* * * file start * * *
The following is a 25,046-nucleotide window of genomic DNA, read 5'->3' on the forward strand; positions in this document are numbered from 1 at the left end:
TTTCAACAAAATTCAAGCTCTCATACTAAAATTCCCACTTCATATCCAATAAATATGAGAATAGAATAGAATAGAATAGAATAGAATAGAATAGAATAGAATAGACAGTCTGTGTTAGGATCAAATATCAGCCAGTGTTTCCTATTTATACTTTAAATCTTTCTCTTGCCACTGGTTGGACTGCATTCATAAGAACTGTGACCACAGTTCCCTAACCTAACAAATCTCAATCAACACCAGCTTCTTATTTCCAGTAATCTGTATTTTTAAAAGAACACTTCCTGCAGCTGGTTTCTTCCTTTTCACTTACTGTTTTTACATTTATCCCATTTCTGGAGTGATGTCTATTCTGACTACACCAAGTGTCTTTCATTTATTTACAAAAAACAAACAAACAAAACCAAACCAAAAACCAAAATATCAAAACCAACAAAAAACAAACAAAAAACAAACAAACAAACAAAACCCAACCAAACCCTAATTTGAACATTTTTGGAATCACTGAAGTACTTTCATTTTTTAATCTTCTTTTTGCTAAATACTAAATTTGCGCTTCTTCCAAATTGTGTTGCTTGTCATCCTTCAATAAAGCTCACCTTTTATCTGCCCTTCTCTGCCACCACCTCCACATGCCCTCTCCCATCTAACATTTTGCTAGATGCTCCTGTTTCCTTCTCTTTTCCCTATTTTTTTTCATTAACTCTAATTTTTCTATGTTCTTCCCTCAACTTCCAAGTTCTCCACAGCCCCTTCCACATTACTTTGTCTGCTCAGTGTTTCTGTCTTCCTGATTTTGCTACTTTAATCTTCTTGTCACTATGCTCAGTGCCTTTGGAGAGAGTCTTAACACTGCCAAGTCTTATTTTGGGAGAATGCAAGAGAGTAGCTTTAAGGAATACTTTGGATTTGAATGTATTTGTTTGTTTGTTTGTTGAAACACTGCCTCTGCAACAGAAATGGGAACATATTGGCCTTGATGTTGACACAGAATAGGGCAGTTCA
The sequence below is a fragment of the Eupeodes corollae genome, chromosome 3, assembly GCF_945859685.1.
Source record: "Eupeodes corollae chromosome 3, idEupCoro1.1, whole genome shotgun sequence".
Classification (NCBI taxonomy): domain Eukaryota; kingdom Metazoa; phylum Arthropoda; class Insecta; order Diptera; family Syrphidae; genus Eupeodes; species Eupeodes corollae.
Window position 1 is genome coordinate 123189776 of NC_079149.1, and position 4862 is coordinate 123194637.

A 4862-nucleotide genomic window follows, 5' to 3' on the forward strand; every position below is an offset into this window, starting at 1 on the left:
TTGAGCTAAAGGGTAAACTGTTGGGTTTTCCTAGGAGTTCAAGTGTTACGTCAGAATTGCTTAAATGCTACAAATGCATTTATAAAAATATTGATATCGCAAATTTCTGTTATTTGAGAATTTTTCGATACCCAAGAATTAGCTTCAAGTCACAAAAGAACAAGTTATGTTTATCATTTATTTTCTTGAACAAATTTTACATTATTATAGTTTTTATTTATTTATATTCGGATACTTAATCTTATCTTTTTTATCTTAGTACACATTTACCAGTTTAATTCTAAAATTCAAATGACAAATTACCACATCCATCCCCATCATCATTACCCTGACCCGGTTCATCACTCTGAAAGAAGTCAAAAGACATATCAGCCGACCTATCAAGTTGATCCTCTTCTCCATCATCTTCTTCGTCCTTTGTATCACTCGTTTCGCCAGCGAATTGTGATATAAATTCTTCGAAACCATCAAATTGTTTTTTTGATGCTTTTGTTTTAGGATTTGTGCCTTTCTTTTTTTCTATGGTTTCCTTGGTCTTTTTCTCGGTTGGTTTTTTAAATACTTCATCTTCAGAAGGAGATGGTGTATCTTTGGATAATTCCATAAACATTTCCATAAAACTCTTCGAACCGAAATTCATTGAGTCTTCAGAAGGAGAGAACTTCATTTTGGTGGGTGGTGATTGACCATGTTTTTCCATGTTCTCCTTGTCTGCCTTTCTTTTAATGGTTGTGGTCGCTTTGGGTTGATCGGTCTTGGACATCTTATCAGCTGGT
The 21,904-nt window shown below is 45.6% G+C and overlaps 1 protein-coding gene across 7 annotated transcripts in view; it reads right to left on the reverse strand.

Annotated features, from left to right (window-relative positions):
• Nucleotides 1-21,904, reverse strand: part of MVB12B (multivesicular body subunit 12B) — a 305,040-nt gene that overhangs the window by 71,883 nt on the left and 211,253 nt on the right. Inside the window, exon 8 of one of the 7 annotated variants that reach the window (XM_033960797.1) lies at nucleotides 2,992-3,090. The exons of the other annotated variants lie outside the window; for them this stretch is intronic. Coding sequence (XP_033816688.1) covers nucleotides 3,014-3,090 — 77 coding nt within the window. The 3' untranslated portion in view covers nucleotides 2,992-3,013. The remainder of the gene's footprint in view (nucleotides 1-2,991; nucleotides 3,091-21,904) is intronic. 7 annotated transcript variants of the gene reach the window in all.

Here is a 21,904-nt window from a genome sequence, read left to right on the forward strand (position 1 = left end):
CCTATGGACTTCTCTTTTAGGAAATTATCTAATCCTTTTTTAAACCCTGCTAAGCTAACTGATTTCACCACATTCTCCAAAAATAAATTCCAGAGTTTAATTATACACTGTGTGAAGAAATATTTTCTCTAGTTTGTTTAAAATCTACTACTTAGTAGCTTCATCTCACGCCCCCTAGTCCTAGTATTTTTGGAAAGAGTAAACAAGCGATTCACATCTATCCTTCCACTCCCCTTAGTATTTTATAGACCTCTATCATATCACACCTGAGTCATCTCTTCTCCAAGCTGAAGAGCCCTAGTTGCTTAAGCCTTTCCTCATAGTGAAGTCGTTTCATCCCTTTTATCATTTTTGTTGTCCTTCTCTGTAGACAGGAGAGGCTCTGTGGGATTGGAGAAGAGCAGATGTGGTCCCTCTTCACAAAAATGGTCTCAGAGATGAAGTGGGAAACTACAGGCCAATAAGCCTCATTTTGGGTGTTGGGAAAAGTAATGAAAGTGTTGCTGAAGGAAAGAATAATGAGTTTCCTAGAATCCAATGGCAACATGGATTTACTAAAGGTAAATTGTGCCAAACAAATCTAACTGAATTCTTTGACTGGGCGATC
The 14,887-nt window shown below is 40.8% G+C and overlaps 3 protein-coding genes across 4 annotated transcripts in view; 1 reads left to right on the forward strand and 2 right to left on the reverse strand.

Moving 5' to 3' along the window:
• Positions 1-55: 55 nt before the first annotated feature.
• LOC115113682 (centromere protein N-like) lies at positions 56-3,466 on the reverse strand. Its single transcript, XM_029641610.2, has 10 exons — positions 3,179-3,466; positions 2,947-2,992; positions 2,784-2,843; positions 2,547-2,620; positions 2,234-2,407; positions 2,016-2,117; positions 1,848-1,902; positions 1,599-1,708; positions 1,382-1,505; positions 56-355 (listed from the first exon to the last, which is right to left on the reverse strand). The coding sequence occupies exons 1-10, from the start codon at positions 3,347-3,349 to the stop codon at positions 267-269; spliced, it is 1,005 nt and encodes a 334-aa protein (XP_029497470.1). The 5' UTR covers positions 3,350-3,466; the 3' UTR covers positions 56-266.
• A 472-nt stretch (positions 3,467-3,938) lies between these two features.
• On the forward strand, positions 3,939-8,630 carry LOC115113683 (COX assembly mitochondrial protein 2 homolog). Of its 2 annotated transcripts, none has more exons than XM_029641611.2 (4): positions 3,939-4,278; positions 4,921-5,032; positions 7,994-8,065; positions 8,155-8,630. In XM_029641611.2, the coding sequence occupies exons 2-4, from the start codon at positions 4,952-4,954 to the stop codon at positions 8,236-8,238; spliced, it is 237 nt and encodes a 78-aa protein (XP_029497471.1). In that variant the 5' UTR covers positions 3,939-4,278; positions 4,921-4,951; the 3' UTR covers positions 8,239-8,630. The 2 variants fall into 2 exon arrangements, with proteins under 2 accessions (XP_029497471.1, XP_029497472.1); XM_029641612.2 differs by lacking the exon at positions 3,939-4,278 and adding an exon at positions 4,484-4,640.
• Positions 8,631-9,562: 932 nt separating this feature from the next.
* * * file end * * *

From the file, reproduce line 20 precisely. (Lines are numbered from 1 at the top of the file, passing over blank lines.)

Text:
• Positions 8,631-9,562: 932 nt separating this feature from the next.